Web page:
The Dog and the Fever

The Dog and The Fever cover

A Perambulatory Novella

Pedro Espinosa / William Carlos Williams, Raquel Hélène Williams, translators
Jonathan Cohen, editor / Paul Mariani, foreword

Welcome to our online companion for careful readers and teachers of William Carlos Williams’s translation of The Dog and the Fever by Pedro Espinosa. You will find various documents related to this book, including the original Spanish text (modern spelling), the 1625 and 1736 Spanish editions, the 1707 English translation, and the uncut version of Williams’s commentary on the novella.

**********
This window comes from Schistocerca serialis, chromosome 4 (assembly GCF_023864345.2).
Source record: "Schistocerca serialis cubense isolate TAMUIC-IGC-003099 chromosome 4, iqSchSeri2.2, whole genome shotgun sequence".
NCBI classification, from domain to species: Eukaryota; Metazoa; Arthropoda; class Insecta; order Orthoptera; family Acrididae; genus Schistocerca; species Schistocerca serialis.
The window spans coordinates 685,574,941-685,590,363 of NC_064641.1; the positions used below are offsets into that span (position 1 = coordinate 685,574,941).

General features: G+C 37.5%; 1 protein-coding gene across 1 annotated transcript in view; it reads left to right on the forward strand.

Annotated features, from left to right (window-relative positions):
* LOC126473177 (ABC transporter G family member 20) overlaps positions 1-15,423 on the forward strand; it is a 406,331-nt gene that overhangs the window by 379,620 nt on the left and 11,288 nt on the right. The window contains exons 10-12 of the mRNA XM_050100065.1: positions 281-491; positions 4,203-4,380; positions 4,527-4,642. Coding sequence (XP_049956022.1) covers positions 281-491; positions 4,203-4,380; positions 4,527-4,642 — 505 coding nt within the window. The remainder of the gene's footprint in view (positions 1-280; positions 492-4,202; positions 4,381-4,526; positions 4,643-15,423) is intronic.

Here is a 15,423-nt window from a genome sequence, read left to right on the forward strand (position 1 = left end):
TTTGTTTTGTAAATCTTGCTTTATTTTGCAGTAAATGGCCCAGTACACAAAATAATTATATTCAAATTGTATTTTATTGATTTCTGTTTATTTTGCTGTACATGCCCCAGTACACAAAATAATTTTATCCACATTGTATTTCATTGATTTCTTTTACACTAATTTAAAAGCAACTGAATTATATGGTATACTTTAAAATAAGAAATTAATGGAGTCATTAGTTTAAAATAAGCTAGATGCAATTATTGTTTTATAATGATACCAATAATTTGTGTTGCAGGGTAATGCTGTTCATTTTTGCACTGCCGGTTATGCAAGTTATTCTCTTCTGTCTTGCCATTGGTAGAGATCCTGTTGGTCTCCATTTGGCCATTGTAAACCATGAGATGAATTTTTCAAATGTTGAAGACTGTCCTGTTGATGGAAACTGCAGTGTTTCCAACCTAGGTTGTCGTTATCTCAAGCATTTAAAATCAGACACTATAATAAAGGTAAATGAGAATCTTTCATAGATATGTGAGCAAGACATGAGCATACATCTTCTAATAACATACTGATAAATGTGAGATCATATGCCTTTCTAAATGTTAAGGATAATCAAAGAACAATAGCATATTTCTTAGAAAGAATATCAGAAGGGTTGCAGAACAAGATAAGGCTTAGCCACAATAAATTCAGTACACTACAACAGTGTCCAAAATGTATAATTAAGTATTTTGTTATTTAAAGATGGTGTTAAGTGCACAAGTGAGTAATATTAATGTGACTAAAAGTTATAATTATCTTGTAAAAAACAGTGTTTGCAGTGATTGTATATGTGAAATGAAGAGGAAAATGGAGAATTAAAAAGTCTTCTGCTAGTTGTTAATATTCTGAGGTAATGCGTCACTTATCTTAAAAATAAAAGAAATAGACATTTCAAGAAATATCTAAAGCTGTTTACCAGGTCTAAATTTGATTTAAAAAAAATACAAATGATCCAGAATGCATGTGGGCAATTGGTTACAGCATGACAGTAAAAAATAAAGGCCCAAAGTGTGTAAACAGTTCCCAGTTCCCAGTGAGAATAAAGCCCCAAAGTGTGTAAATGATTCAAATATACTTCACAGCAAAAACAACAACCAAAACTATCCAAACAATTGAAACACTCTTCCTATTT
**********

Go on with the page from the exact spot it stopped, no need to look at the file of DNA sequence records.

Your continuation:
Williams described The Dog and the Fever as “far more ‘modern’ than ever Hemingway or even Gertie ever thought of being” and “hot as hell besides.” He translated this Spanish novella, originally published in 1625, with the help of Raquel Hélène Williams, his Puerto Rican mother. Williams recalled that its biting satire targeting the corruption of the court, the church, and society and driven by comic double entendre made them laugh out loud and amused them tremendously as they worked on the translation. In Williams’s hands, the novella becomes a daring modernist experiment with the poetry of prose and the American idiom. This edition includes the first publication of Williams’s running commentary, and an illuminating introduction from editor Jonathan Cohen that contextualizes the work in Williams’s canon.

Links to resources are below.

To order a copy of The Dog and the Fever, visit the book page, here.

If you have any questions or experience problems with our site, please contact Stephanie Elliott Prieto at [email protected].